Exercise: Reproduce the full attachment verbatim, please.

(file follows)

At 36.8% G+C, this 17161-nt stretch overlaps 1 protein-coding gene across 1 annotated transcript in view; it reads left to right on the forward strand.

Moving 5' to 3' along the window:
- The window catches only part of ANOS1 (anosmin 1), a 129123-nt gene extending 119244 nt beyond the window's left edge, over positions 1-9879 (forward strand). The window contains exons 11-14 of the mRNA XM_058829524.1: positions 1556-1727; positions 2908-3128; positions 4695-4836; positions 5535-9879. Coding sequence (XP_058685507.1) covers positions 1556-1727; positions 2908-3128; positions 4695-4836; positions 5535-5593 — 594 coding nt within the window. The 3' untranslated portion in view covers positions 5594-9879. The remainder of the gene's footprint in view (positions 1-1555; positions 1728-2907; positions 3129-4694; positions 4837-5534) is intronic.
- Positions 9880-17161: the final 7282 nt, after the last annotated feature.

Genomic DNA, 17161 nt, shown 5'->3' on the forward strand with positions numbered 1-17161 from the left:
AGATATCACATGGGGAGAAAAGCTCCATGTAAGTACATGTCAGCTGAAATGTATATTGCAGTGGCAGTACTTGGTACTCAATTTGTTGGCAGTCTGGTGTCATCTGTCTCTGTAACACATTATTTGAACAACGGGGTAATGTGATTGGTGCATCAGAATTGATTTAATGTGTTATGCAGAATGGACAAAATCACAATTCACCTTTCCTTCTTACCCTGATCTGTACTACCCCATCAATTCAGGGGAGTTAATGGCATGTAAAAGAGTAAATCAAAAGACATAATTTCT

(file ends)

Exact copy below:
At 36.8% G+C, this 17161-nt stretch overlaps 1 protein-coding gene across 1 annotated transcript in view; it reads left to right on the forward strand.

Moving 5' to 3' along the window:
- The window catches only part of ANOS1 (anosmin 1), a 129123-nt gene extending 119244 nt beyond the window's left edge, over positions 1-9879 (forward strand). The window contains exons 11-14 of the mRNA XM_058829524.1: positions 1556-1727; positions 2908-3128; positions 4695-4836; positions 5535-9879. Coding sequence (XP_058685507.1) covers positions 1556-1727; positions 2908-3128; positions 4695-4836; positions 5535-5593 — 594 coding nt within the window. The 3' untranslated portion in view covers positions 5594-9879. The remainder of the gene's footprint in view (positions 1-1555; positions 1728-2907; positions 3129-4694; positions 4837-5534) is intronic.
- Positions 9880-17161: the final 7282 nt, after the last annotated feature.

Genomic DNA, 17161 nt, shown 5'->3' on the forward strand with positions numbered 1-17161 from the left:
AGATATCACATGGGGAGAAAAGCTCCATGTAAGTACATGTCAGCTGAAATGTATATTGCAGTGGCAGTACTTGGTACTCAATTTGTTGGCAGTCTGGTGTCATCTGTCTCTGTAACACATTATTTGAACAACGGGGTAATGTGATTGGTGCATCAGAATTGATTTAATGTGTTATGCAGAATGGACAAAATCACAATTCACCTTTCCTTCTTACCCTGATCTGTACTACCCCATCAATTCAGGGGAGTTAATGGCATGTAAAAGAGTAAATCAAAAGACATAATTTCT